As Troost Avenue changes, longtime residents say it's 'representative of Kansas City'
Troost Avenue is known as Kansas City’s dividing line, long associated with the city’s history of racial segregation and slavery. But as new residents move in and more businesses open, the community balances optimism and fear of gentrification.
Kansas City's Troost Avenue is changing. So KCUR's Up to Date set up a table outside of Operation Breakthrough near 31st Street to hear from residents, community leaders, business owners and others about the neighborhood's progress and the work that still needs to be done.
"I remember the convenience store that I was banned from going to as a kid because of all of the crime and violence," said Melissa Robinson, who now represents Kansas City's 3rd District on the City Council.
Until the city provides true opportunities for people who need it most, Robinson said, Kansas City will continue to see homicides and violence. She recommended the city invest in education, workforce development and affordable housing.
"When we go out and we do canvassing after a homicide, we need to be doing canvassing every day about opportunities that are available that pull people out of poverty because that's the issue we have and that's what we need to focus on," Robinson said.
Dee Evans has also lived in the Beacon Hill neighborhood since she was a kid.
As blocks of Troost become gentrified, many residents are concerned the increase in property tax could push them out of the neighborhood.
"Those of us that have been there in this neighborhood as long as myself or others have seen our taxes go up about 400%, whereas in those new homes, they have a tax abatement," Evans said. "It's almost like we're paying their real estate taxes for them and that has caused a lot of dissension among those neighbors that have been there for so long."
Despite the presumption of crime, Jon Hile, director of impact at the Hall Family Foundation, has lived in the Longfellow neighborhood for more than 20 years.
"We appreciate the neighborhood. It's a great neighborhood and it's inclusive," Hile said. "It's representative of Kansas City."
The community's relationship with Kansas City's police department has been a challenge for decades.
Robinson, Evans and Hile all agreed that the relationship has improved under new Police Chief Stacey Graves.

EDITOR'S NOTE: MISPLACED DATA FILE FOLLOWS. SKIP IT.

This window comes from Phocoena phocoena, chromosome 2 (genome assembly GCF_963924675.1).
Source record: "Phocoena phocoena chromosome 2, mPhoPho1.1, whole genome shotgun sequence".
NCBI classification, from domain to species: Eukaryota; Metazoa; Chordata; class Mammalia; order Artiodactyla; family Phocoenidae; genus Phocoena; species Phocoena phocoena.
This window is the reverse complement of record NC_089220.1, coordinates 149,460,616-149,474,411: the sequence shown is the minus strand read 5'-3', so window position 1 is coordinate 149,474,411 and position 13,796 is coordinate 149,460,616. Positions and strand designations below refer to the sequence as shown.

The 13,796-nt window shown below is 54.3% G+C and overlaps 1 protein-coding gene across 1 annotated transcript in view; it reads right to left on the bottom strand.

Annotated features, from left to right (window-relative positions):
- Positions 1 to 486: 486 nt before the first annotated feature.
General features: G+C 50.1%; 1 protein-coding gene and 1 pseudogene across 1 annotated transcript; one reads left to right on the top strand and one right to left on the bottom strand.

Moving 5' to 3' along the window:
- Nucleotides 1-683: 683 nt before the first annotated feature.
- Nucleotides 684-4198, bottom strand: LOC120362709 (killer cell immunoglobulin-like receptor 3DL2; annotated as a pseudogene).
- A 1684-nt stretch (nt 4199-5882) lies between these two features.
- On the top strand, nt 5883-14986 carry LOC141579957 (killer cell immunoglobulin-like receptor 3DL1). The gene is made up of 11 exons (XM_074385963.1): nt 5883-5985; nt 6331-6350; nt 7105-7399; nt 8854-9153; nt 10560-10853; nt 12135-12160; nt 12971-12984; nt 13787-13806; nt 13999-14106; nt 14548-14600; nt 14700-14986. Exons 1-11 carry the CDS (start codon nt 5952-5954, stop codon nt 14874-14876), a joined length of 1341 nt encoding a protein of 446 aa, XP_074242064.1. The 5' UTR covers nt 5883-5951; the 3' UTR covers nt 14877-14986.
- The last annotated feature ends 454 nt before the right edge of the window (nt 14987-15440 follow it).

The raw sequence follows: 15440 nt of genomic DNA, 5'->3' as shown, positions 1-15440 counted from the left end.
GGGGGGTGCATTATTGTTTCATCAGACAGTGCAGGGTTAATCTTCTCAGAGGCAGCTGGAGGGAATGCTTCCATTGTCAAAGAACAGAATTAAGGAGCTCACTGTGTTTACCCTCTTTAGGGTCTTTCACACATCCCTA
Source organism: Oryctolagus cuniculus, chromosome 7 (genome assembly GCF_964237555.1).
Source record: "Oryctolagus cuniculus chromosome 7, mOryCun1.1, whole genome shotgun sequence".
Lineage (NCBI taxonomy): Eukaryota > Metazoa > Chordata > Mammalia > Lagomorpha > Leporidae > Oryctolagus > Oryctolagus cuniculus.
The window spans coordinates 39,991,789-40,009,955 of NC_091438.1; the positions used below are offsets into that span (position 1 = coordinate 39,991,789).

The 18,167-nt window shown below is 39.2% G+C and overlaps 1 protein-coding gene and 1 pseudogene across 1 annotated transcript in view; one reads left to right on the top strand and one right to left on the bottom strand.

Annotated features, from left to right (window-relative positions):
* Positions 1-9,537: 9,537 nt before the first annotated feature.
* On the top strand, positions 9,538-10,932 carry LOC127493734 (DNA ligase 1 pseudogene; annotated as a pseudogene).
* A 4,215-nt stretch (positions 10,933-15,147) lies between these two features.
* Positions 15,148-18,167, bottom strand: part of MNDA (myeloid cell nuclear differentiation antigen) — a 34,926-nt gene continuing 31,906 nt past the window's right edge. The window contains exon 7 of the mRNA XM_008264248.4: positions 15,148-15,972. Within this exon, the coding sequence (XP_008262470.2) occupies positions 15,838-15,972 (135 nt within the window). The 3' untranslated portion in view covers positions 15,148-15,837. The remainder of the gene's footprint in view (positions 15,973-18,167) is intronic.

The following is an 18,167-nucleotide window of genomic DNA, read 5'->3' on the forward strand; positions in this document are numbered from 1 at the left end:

But there were different views on changing Troost's street name to Truth. While Hile said he didn't think changing the street's name from that of a slaveholding physician was a top issue in the community, he believes the city needs to be intentional with who it brings to the table to make the decision.
Evans was opposed to the name change.
"I think we need for the next generation to know exactly what the history in Kansas City is, even if it's a street name," Evans said.
Amid the challenges and negative associations with Troost, non-profits and businesses such as Pawsperity and Equal Minded Cafe are shifting the culture to positive.
Pawsperity helps move people out poverty by becoming pet groomers, which is a high-demand, well-paying job. Equal-Minded Cafe owner Dontavious Young said he intentionally opened his coffee shop at 4327 Troost.
"We wanted to promote a space on Troost that brought together both sides of the lines east and west of Troost and to provide a space where everyone feels comfortable," Young said.
The non-profit Operation Breakthrough, meanwhile, has been at 31st and Troost since 1981. It serves more than 1,300 kids in the area with child care, education, career training and other resources to succeed.
Jeremiyah Bradley, currently a student at Lincoln College Prep High School, has been attending Operation Breakthrough since he was an infant. He said he is grateful for the life skills it's equipped him with.
Bradley said if there's one thing he wants to see in his community, it's more places like Operation Breakthrough.
- Kansas City Councilwoman Melissa Robinson
- Dee Evans, Beacon Hill resident and former neighborhood association president
- Jon Hile, director of impact at the Hall Family Foundation
- Jeremiyah Bradley, intern at Operation Breakthrough
- Jennifer Strickland, director of development and community relations with Pawsperity
- Dontavious Young, owner of Equally Minded Café
- Mary Essleman, CEO of Operation Breakthrough